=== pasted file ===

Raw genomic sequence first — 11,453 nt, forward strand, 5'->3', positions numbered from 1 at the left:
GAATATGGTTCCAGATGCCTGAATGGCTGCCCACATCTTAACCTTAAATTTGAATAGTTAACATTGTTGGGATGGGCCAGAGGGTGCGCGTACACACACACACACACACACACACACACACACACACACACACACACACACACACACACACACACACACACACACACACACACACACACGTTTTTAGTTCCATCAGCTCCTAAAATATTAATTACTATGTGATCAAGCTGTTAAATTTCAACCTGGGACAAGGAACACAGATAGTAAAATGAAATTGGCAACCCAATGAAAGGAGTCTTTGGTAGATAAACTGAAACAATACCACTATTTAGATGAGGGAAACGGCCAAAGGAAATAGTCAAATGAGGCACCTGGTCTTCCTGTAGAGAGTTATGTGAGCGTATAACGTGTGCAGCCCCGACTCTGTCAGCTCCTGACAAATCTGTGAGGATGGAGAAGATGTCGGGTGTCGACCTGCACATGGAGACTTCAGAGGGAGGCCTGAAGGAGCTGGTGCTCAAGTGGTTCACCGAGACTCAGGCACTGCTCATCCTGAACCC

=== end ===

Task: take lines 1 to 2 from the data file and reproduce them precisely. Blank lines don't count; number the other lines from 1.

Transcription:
Raw genomic sequence first — 11,453 nt, forward strand, 5'->3', positions numbered from 1 at the left:
GAATATGGTTCCAGATGCCTGAATGGCTGCCCACATCTTAACCTTAAATTTGAATAGTTAACATTGTTGGGATGGGCCAGAGGGTGCGCGTACACACACACACACACACACACACACACACACACACACACACACACACACACACACACACACACACACACACACACACACACACACACGTTTTTAGTTCCATCAGCTCCTAAAATATTAATTACTATGTGATCAAGCTGTTAAATTTCAACCTGGGACAAGGAACACAGATAGTAAAATGAAATTGGCAACCCAATGAAAGGAGTCTTTGGTAGATAAACTGAAACAATACCACTATTTAGATGAGGGAAACGGCCAAAGGAAATAGTCAAATGAGGCACCTGGTCTTCCTGTAGAGAGTTATGTGAGCGTATAACGTGTGCAGCCCCGACTCTGTCAGCTCCTGACAAATCTGTGAGGATGGAGAAGATGTCGGGTGTCGACCTGCACATGGAGACTTCAGAGGGAGGCCTGAAGGAGCTGGTGCTCAAGTGGTTCACCGAGACTCAGGCACTGCTCATCCTGAACCC